At the 2018 US Open trophy ceremony, Japanese-Haitian tennis player Naomi Osaka apologized for her victory. “I’m sorry. I know that everyone was cheering for [Williams], and I’m sorry that it had to end like this,” the newly-crowned champion choked.
Her opponent, Serena Williams, lost after multiple code violations and heated dialogue with the umpire. When Williams was penalized for alleged communication with her coach during the match, she took offence and denied the accusation. She shouted at the umpire and demanded for an apology, calling him a thief for stealing her point. When her ball failed to make it over the net, she proceeded to pound her racket onto the ground, leaving its frame crushed on the court floor.
While this spectacle unfolded, the stadium cheered in Williams’ support and a quiet Osaka attempted to maintain focus on the match of her lifetime against her personal tennis hero. After her 6-2, 6-4 win, the twenty-year-old claimed the title of US Open Women’s Singles Champion.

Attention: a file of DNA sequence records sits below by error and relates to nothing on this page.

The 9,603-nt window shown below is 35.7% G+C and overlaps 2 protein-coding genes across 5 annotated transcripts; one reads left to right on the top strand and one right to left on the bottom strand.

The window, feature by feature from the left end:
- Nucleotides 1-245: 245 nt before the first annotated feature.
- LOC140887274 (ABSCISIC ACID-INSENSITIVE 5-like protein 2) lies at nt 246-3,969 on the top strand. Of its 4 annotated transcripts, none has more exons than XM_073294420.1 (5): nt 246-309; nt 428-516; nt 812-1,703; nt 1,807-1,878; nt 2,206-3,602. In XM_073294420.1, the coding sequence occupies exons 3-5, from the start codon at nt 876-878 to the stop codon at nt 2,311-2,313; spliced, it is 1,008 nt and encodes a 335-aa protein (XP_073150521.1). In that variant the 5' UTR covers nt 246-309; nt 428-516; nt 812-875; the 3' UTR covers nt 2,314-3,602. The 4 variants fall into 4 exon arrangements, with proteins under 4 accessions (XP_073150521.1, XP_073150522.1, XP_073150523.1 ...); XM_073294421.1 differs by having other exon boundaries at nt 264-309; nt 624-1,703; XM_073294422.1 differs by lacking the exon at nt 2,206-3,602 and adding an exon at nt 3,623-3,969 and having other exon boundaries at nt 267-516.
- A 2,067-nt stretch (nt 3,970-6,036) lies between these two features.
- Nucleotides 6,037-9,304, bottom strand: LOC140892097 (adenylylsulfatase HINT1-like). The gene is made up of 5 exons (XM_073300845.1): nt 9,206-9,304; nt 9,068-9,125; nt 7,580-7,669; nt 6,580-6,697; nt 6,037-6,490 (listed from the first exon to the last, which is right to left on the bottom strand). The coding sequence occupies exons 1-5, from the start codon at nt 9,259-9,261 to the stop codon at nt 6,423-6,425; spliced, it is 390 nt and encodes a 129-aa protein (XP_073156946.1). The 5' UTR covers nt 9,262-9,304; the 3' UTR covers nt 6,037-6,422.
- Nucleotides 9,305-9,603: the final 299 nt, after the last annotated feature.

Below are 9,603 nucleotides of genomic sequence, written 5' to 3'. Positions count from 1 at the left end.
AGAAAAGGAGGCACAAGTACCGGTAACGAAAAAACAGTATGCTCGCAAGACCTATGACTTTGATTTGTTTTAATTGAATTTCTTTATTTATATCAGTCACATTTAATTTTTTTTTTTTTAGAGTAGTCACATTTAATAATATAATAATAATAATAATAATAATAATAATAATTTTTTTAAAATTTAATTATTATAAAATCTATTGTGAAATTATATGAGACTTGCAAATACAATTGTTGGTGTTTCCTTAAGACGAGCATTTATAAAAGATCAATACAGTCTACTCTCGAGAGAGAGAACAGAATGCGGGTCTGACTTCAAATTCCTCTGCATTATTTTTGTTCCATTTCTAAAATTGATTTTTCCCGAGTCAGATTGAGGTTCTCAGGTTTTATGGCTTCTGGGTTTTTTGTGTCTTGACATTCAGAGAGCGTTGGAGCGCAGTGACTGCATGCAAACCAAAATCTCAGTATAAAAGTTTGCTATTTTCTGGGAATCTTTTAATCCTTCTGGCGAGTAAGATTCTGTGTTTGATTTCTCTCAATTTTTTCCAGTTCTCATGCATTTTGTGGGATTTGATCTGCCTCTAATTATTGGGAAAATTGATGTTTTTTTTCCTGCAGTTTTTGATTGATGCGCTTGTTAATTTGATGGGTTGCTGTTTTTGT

This match has grasped the attention of not only the tennis community, but a larger demographic of au courant individuals. The main premise of the global conversation that has been largely at debate is the merit of the umpire’s calls. The methods that the United States Tennis Association use to define what warrants point deductions has been criticized for its partiality and sexism, penalizing female athletes for offences that would be tolerable under male conditions.
Williams spoke out against the system, claiming, “I’ve seen other men call other umpires several things. I’m here fighting for women’s rights and for women’s equality. For me to say ‘thief’ and for him to take a game, it made me feel like it was sexist.”
While this assertion is true, the context in which Williams makes her argument contradicts her feminist denouncement of tennis culture. As Williams advocated for herself and addressed the sexist attitude in the sport, she simultaneously provoked an entire stadium to verbally attack her female opponent for winning under “unfair conditions” rather than genuine talent. In the name of “feminism”, Williams, a 23-time US Open champion, completely bulldozed Osaka’s first success. Feminism that places the needs of one woman over others can not and should not be condoned.
Kate H. Lee, Grade 11
South Pasadena High School